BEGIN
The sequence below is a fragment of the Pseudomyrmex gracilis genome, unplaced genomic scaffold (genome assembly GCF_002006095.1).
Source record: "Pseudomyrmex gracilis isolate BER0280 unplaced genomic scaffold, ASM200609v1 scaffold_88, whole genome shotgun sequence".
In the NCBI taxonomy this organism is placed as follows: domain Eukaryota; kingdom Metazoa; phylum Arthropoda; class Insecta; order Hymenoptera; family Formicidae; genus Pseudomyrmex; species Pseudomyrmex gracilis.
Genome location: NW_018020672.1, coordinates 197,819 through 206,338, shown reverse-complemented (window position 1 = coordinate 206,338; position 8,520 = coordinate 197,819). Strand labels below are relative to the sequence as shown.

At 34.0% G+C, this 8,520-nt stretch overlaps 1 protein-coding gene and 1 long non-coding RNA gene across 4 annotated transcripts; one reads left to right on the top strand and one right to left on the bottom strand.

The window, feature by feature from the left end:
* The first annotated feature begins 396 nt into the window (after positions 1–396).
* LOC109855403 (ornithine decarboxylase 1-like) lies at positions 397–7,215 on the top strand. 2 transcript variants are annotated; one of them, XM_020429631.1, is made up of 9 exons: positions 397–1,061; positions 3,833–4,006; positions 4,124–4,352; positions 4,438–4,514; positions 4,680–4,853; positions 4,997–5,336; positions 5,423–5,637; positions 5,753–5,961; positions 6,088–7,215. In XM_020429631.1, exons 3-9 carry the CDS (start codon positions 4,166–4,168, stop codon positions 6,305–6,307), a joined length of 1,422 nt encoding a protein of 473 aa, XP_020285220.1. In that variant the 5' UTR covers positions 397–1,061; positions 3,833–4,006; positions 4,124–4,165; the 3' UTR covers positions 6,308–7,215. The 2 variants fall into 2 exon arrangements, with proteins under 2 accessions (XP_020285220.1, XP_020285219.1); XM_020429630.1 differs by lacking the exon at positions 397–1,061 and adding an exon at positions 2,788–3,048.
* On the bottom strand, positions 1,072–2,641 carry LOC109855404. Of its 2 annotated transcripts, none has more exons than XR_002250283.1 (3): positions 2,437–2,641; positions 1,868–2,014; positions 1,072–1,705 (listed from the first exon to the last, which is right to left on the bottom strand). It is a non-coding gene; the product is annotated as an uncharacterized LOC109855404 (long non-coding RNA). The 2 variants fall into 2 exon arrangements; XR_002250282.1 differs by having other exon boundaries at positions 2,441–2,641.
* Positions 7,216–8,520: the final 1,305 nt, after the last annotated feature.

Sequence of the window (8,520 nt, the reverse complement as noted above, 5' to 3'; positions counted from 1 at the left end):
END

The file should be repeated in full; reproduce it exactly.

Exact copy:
The sequence below is a fragment of the Pseudomyrmex gracilis genome, unplaced genomic scaffold (genome assembly GCF_002006095.1).
Source record: "Pseudomyrmex gracilis isolate BER0280 unplaced genomic scaffold, ASM200609v1 scaffold_88, whole genome shotgun sequence".
In the NCBI taxonomy this organism is placed as follows: domain Eukaryota; kingdom Metazoa; phylum Arthropoda; class Insecta; order Hymenoptera; family Formicidae; genus Pseudomyrmex; species Pseudomyrmex gracilis.
Genome location: NW_018020672.1, coordinates 197,819 through 206,338, shown reverse-complemented (window position 1 = coordinate 206,338; position 8,520 = coordinate 197,819). Strand labels below are relative to the sequence as shown.

At 34.0% G+C, this 8,520-nt stretch overlaps 1 protein-coding gene and 1 long non-coding RNA gene across 4 annotated transcripts; one reads left to right on the top strand and one right to left on the bottom strand.

The window, feature by feature from the left end:
* The first annotated feature begins 396 nt into the window (after positions 1–396).
* LOC109855403 (ornithine decarboxylase 1-like) lies at positions 397–7,215 on the top strand. 2 transcript variants are annotated; one of them, XM_020429631.1, is made up of 9 exons: positions 397–1,061; positions 3,833–4,006; positions 4,124–4,352; positions 4,438–4,514; positions 4,680–4,853; positions 4,997–5,336; positions 5,423–5,637; positions 5,753–5,961; positions 6,088–7,215. In XM_020429631.1, exons 3-9 carry the CDS (start codon positions 4,166–4,168, stop codon positions 6,305–6,307), a joined length of 1,422 nt encoding a protein of 473 aa, XP_020285220.1. In that variant the 5' UTR covers positions 397–1,061; positions 3,833–4,006; positions 4,124–4,165; the 3' UTR covers positions 6,308–7,215. The 2 variants fall into 2 exon arrangements, with proteins under 2 accessions (XP_020285220.1, XP_020285219.1); XM_020429630.1 differs by lacking the exon at positions 397–1,061 and adding an exon at positions 2,788–3,048.
* On the bottom strand, positions 1,072–2,641 carry LOC109855404. Of its 2 annotated transcripts, none has more exons than XR_002250283.1 (3): positions 2,437–2,641; positions 1,868–2,014; positions 1,072–1,705 (listed from the first exon to the last, which is right to left on the bottom strand). It is a non-coding gene; the product is annotated as an uncharacterized LOC109855404 (long non-coding RNA). The 2 variants fall into 2 exon arrangements; XR_002250282.1 differs by having other exon boundaries at positions 2,441–2,641.
* Positions 7,216–8,520: the final 1,305 nt, after the last annotated feature.

Sequence of the window (8,520 nt, the reverse complement as noted above, 5' to 3'; positions counted from 1 at the left end):